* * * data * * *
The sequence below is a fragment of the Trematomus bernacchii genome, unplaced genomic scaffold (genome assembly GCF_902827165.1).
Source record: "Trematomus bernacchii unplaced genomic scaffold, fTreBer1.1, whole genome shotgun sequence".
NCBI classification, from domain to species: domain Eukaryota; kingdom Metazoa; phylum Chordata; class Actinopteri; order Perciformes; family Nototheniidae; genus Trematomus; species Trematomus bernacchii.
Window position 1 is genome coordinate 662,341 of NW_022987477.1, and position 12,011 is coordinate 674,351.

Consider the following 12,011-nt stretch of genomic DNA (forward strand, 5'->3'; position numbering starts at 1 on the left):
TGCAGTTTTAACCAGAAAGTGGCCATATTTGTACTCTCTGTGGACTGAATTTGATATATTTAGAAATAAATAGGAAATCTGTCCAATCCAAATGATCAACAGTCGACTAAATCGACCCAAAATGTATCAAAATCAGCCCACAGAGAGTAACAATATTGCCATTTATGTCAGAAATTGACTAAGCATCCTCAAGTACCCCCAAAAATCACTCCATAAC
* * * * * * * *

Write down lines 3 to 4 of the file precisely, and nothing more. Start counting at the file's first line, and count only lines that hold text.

NCBI classification, from domain to species: domain Eukaryota; kingdom Metazoa; phylum Chordata; class Actinopteri; order Perciformes; family Nototheniidae; genus Trematomus; species Trematomus bernacchii.
Window position 1 is genome coordinate 662,341 of NW_022987477.1, and position 12,011 is coordinate 674,351.